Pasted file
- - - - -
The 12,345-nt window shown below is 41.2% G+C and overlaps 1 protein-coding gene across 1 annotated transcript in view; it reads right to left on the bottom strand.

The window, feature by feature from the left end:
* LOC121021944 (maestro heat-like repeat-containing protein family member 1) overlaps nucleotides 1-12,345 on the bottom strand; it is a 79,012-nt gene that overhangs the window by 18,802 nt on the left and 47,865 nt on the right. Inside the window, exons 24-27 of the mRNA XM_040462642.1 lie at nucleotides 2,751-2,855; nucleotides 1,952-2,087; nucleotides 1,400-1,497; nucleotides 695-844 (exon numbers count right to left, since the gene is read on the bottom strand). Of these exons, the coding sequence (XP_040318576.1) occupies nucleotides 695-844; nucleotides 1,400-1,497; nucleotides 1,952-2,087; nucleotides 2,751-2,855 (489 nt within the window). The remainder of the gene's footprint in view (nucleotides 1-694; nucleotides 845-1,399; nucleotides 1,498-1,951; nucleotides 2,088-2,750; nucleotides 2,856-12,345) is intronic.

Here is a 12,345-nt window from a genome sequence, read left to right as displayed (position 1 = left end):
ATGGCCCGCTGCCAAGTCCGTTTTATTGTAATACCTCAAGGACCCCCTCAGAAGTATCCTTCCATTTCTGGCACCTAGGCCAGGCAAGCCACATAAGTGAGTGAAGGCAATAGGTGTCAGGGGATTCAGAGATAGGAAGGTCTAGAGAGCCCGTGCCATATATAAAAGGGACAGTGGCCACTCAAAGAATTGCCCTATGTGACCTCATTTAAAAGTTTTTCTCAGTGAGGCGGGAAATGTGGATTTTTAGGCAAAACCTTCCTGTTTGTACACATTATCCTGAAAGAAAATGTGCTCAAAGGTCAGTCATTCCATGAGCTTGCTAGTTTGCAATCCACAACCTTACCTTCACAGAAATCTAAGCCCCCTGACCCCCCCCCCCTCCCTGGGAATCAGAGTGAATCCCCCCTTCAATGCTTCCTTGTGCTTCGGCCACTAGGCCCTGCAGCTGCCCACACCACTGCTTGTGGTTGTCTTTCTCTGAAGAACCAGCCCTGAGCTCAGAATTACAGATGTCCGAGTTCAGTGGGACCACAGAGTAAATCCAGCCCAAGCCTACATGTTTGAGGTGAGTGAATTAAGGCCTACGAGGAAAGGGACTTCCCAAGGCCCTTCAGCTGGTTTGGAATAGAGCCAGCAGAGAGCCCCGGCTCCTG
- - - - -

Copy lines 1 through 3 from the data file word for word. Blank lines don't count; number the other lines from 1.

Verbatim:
The 12,345-nt window shown below is 41.2% G+C and overlaps 1 protein-coding gene across 1 annotated transcript in view; it reads right to left on the bottom strand.

The window, feature by feature from the left end:
* LOC121021944 (maestro heat-like repeat-containing protein family member 1) overlaps nucleotides 1-12,345 on the bottom strand; it is a 79,012-nt gene that overhangs the window by 18,802 nt on the left and 47,865 nt on the right. Inside the window, exons 24-27 of the mRNA XM_040462642.1 lie at nucleotides 2,751-2,855; nucleotides 1,952-2,087; nucleotides 1,400-1,497; nucleotides 695-844 (exon numbers count right to left, since the gene is read on the bottom strand). Of these exons, the coding sequence (XP_040318576.1) occupies nucleotides 695-844; nucleotides 1,400-1,497; nucleotides 1,952-2,087; nucleotides 2,751-2,855 (489 nt within the window). The remainder of the gene's footprint in view (nucleotides 1-694; nucleotides 845-1,399; nucleotides 1,498-1,951; nucleotides 2,088-2,750; nucleotides 2,856-12,345) is intronic.